Ch 5: First European Championships in Machine dance - The Positive Gaming Story

05 - 12 - 2012

Ch 5: First European Championships in Machine dance - The Positive Gaming Story

Chapter 5 is exclusively focused on the first European Championship in machine dance, which we organized in 2004. For us a very important event, and for players too, I'm sure. And it will give business people and others an idea of how we got started on an international level with tournaments, this was just the very beginning of such tournaments and events for us. Check it out! :)

During 2003, we had organized 8 national tournaments on Euromix 2 in Norway. The top 3 players of that year, if my memory serves me correctly, were Tom, Duff and Snute. Snute and Duff were really the ones fighting to win the last tournaments of that year, and would be among the best players in Norway for years to come. The tournaments were organized in a pretty informal way. I was personally managing all of them, with the help of Daniel and others from the community. We managed to get a strong and dedicated core of people to practice, participate and help, and it was really a great time period for us. From each location where we had machines, new players joined forums and showed up for tournaments.

One of the most inspiring factors about all this was to see how playing on a regular basis would not only lead to many teenagers losing weight, which it definitely did, but also to find new friends and gain a kind of self-confidence many of them never had before. Most of the active players were what one can categorize as geeks, and as most will know that word has a different meaning now than in the 1980s. This was a group of generally very smart and kind teenagers, and it was really a pleasure to work with them and create a group they felt part of.

There was a lot of excitement about the upcoming first European Championships in Machine Dance. Most of the international discussions took place on the DDR UK forums. We offered all of the communities in Europe to sponsor the trip for their national champion, so it would be a tournament where as many of the top players as possible could participate. UK and Italy had most top level players, followed by Norway. Most of the other countries had few or no machines, but we wanted to include as many as we could. In the end, players from 10 different countries participated, with the majority of the players coming from Norway and Sweden.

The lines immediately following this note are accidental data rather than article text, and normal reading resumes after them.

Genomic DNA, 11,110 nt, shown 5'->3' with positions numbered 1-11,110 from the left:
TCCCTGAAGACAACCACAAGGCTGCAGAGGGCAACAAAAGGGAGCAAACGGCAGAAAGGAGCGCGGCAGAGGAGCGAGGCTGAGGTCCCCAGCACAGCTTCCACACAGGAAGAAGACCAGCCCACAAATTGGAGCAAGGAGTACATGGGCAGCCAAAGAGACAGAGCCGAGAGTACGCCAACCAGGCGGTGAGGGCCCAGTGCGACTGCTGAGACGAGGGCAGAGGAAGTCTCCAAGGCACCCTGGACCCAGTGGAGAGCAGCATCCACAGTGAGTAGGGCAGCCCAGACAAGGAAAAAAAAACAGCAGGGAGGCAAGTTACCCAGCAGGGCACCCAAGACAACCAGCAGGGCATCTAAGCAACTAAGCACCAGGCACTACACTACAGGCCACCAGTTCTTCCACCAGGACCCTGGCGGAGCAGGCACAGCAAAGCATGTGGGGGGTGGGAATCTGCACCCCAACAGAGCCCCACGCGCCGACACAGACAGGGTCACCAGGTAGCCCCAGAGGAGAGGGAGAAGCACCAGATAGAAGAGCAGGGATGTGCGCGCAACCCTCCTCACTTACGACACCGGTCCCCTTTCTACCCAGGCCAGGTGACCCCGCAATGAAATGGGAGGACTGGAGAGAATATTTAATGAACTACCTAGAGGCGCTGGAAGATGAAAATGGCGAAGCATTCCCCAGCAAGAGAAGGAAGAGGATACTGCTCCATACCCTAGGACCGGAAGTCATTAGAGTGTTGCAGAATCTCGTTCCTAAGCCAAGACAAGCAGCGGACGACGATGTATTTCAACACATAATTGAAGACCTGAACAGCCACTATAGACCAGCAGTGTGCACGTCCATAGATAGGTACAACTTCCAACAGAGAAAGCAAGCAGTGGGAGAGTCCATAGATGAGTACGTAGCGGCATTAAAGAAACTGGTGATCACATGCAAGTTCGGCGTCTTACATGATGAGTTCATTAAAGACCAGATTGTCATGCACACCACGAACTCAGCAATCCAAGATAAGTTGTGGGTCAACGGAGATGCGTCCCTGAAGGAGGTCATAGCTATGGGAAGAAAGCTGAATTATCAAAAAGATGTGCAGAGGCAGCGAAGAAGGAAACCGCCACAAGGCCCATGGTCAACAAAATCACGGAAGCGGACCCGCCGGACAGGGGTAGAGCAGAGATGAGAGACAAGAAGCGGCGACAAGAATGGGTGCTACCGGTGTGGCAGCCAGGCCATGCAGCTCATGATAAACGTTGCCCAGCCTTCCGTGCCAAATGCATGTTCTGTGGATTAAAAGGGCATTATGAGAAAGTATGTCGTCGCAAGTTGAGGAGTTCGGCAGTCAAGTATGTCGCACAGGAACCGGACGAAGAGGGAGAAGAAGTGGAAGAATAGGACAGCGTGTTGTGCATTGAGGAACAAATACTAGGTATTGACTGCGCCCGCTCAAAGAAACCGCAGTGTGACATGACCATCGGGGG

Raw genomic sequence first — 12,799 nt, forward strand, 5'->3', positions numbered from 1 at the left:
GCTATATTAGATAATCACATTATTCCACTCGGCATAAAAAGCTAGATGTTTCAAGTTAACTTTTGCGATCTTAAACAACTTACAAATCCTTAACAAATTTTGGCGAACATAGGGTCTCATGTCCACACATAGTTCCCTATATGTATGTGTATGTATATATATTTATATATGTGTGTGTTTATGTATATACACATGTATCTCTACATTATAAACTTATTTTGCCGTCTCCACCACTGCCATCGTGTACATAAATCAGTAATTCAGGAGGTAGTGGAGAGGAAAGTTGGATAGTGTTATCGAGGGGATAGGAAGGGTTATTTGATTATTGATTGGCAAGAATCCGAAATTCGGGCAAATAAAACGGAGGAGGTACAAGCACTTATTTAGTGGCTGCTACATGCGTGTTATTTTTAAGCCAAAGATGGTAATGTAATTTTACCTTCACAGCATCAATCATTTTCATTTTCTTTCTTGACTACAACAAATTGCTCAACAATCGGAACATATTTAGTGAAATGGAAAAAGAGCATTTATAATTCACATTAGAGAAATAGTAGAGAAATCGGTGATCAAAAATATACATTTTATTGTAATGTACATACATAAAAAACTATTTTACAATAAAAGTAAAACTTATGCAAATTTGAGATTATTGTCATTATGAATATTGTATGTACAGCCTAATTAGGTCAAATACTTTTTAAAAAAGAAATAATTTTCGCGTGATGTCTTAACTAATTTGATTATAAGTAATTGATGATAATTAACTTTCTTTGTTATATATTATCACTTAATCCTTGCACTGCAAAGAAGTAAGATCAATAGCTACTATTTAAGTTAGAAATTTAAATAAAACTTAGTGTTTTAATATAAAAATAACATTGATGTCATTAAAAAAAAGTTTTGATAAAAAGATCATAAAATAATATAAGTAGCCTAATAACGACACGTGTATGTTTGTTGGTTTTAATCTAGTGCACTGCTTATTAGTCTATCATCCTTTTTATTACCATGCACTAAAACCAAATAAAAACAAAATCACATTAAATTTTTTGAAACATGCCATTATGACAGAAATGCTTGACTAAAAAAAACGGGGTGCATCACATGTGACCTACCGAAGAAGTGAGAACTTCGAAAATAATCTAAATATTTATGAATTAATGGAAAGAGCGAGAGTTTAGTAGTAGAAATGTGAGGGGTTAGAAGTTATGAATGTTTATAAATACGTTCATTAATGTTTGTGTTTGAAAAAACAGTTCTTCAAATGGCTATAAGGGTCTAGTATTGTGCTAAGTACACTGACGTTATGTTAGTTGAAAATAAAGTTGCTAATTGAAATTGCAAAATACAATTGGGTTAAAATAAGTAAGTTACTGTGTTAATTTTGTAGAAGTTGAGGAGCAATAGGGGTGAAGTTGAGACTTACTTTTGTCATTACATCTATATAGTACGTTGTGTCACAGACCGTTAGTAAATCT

The excitement had built up on the forum discussions, and the main favorites were Lion from Italy (the winner of the European test tournament mentioned in chapter 4), as well as Ryosuke and Stelisevil from UK, and we had hopes for Snute and Duff from Norway, along with others. There was one more Italian player coming called Dex, but he was not expected to do as well as Lion.

At this time, all communities had males and females playing in the same tournaments, and although there were some incredibly good females, they never got up to the very top of the list in these first tournaments.

In total, I believe there were 56 participants from 10 countries. I was one of them, and also the main organizer. No one ever objected to this, since I never favored myself or any players in any conscious way during a tournament, just trying to create a safe, fair and fun environment for all.

"Vikingship" - the Venue

The event took place in the same venue as where the first Norwegian Championships were organized in 2003, namely in the “Vikingship”, the Olympic ice skating hall in Hamar in Norway. Most of the Norwegians were there for “The Gathering” anyway, the huge annual LAN party that was organized at that event. The foreigners who came for the event also participated in the LAN party to some extent. We put up 3 Euromix 2 machines at the end of the hall, both expert players and beginners came to play throughout the whole 4 day event. The tournament was organized on the 3rd day, which is a Saturday, always Easter Eve at the “Gathering”. We started at 10 in the morning, and after the first few hours about 20 players were out of the tournament. I had miraculously made it on to round 2, after almost fainting when I played Healing vision (angelic mix), since I still hadn’t learned how to do “crossovers” at that time, and used “brute forcing” instead. I was lucky with my group, and barely made it on. I was kicked out easily in the 2nd group round, but finished 36th I think :).